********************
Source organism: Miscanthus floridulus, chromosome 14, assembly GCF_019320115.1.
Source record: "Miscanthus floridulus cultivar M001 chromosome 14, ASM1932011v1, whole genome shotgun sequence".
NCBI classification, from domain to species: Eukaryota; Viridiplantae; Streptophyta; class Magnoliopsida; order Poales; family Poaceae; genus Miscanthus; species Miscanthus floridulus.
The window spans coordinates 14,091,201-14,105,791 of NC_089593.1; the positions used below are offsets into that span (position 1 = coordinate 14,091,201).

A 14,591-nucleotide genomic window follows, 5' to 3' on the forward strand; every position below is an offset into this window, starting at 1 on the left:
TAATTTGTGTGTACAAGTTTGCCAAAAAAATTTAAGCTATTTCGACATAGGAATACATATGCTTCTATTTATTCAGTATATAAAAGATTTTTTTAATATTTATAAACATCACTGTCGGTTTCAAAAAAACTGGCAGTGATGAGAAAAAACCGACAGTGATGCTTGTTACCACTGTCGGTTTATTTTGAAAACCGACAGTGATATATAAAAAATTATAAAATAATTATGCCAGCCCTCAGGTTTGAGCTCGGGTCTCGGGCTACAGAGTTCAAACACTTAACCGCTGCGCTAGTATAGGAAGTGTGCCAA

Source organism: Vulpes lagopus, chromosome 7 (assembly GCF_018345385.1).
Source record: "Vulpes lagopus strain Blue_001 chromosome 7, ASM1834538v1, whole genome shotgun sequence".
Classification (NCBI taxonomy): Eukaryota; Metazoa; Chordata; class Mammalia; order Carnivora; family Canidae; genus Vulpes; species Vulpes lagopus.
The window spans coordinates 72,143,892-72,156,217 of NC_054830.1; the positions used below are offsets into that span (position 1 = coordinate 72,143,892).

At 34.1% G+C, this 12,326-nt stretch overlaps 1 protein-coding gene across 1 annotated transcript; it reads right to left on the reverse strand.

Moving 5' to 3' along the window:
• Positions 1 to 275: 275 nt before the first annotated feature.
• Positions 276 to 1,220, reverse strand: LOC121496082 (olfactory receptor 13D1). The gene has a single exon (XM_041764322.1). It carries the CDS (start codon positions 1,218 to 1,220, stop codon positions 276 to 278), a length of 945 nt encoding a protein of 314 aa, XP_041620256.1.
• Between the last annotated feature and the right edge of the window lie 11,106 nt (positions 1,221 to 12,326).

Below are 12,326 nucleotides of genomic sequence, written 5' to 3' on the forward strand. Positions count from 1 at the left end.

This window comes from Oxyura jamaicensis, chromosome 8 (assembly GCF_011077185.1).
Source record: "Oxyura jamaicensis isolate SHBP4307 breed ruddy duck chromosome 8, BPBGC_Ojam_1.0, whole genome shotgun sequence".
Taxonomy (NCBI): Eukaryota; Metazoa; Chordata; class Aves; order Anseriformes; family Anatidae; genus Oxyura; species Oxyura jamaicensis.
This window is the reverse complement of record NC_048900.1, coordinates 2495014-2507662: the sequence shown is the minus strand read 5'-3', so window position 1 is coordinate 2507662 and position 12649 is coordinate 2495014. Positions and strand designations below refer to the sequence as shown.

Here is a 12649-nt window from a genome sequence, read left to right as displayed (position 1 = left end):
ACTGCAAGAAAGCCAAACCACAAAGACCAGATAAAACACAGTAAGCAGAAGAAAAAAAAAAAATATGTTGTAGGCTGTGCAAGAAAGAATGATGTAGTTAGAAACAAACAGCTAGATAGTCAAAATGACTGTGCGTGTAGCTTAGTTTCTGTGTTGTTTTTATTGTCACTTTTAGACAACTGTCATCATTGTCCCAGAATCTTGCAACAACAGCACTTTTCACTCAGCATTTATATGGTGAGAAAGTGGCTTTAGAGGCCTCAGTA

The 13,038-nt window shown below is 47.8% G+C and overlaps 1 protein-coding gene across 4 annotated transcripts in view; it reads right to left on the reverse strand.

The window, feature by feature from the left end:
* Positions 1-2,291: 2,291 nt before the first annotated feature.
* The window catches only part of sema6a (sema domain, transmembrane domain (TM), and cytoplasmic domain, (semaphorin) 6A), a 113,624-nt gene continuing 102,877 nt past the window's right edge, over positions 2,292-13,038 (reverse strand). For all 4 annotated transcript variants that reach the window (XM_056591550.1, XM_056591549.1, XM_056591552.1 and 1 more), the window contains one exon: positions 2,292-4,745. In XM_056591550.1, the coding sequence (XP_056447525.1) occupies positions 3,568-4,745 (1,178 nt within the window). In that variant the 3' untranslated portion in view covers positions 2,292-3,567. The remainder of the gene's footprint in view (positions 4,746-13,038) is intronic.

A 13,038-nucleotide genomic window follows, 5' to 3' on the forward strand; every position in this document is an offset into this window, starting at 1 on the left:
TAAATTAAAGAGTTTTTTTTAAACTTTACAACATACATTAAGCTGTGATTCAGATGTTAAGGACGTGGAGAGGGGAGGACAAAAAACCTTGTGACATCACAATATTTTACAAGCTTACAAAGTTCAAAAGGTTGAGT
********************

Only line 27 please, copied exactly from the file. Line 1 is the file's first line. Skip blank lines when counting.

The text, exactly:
A 13,038-nucleotide genomic window follows, 5' to 3' on the forward strand; every position in this document is an offset into this window, starting at 1 on the left: